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Your First Prenatal Visit

It's only natural that you're anxious about your first prenatal visit. But don't let that stop you from scheduling an appointment as soon as possible. This meeting helps your doctor learn as much as possible about you and your baby. All these things can help to determine whether you have any particular problems or risks that need to be considered.

Your first prenatal visit will be longer and more involved than other visits. It will include:

  • Discussing your medical history
  • Administering tests and a physical exam
  • Estimating your due date

Your doctor will ask lots of questions during your first visit. It is essential that you answer these questions to the best of your ability; your answers may provide clues to possible complications. Expect to be asked about your health history, and the history of your family, the baby's father, and his family. Your doctor will also ask about your lifestyle and any past pregnancies. Be prepared to answer these questions:

1. Do you take any medicines?

2. Do you have any allergies or health problems?

3. Have you been exposed to any infections?

4. What are your periods like?

5. When was your last menstrual period?

6. What type of birth control have you used?

7. Do you drink or smoke?

8. Do you work at a dangerous job?

9. Have you been pregnant before?

10. Have you ever had a miscarriage?

11. Have you ever had an induced abortion?

12. If you have had a baby before:

  • What did the baby weigh at birth?
  • How long did labor last?
  • Was it a cesarean delivery?
  • Were there any problems?

13. Is there a history of birth defects in your family?

14. Have you had a previous child with a birth defect?

15. What is your ethnic background? What is the ethnic background of the father?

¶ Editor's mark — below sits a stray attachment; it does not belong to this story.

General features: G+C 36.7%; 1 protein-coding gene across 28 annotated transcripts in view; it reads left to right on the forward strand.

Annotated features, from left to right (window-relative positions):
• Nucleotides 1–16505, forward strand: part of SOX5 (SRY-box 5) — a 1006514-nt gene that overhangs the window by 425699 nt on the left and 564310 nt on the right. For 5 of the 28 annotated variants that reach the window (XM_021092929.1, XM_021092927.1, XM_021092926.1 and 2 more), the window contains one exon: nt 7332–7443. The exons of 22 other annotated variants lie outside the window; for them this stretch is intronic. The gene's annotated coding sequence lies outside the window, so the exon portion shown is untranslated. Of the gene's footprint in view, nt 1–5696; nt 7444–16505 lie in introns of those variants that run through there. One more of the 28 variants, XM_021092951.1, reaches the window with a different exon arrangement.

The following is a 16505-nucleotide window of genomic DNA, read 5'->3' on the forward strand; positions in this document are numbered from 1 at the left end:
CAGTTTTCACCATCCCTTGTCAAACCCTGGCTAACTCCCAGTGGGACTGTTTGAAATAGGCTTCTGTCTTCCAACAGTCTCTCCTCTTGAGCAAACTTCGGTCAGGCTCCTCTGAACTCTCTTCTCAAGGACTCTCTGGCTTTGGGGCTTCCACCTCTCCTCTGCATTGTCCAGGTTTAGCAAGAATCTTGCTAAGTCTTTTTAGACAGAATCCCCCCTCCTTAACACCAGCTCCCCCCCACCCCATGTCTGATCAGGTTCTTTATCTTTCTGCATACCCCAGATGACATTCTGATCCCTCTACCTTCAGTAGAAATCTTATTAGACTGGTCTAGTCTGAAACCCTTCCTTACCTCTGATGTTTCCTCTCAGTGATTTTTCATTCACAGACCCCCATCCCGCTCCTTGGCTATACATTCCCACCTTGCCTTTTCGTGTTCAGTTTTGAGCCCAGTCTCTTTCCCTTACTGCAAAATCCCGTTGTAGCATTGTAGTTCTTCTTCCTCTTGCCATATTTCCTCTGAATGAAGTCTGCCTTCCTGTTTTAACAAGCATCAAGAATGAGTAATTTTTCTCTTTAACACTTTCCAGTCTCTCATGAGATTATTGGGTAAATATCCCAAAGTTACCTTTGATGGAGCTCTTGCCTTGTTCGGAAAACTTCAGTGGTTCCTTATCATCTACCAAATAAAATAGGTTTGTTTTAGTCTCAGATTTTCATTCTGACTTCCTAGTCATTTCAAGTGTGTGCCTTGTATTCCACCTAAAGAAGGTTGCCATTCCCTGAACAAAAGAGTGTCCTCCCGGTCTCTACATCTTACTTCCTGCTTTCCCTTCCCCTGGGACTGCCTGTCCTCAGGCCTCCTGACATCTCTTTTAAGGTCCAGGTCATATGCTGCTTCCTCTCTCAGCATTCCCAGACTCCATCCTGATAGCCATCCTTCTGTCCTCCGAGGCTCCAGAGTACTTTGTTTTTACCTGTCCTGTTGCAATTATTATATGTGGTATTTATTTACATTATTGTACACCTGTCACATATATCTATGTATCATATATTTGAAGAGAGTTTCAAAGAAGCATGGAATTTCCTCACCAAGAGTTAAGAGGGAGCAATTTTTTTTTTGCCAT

While discussing your medical history can provide clues about future complications, this testing is used to detect current problems in you or your baby.

During your first visit, you will probably have:

  • Blood tests to check for blood type, Rh factor, anemia, syphilis, rubella, Hepatitis B.
  • Urine tests to give information about levels of sugar and protein or possible infections.
  • A Pap test to check for changes of the cervix that could lead to cancer.

Your doctor may want to perform other tests too, based on your history, family background, and race. Your doctor might also ask you if you want to be tested for HIV, AIDS, or other sexually transmitted diseases.

During the physical exam, your doctor will measure your height, weight, and blood pressure. She will also check your:

  • Ears, eyes, nose, throat, and teeth
  • Thyroid and lymph nodes
  • Heart, lungs, breasts, back, and abdomen
  • Arms, legs, and skin

Your doctor will then do a pelvic exam to check your cervix, vagina, ovaries, fallopian tubes, and uterus. This examination will enable your obstetrical care provider to evaluate the size of your uterus in relation to the date of your last period to be sure the pregnancy is progressing as it should.

Also during this first visit, the doctor will try and predict your due date. This is also referred to as the estimated date of delivery, or EDD, or the estimated date of confinement, or EDC.

An average pregnancy is 280 days, or 40 weeks, from the first day of the last menstrual period. However, a normal pregnancy can last between 37 weeks and 42 weeks. Only about 5 percent of babies are born on their exact due date. Most women give birth within two weeks of the predicted date.

The due date helps your doctor measure the growth of the fetus and the progress of your pregnancy. It also helps set the timing for some tests that are most accurate when they are done at certain times in pregnancy.

Source: American College of Obstetricians and Gynecologists

All content here, including advice from doctors and other health professionals, should be considered as opinion only. Always seek the direct advice of your own doctor in connection with any questions or issues you may have regarding your own health or the health of others.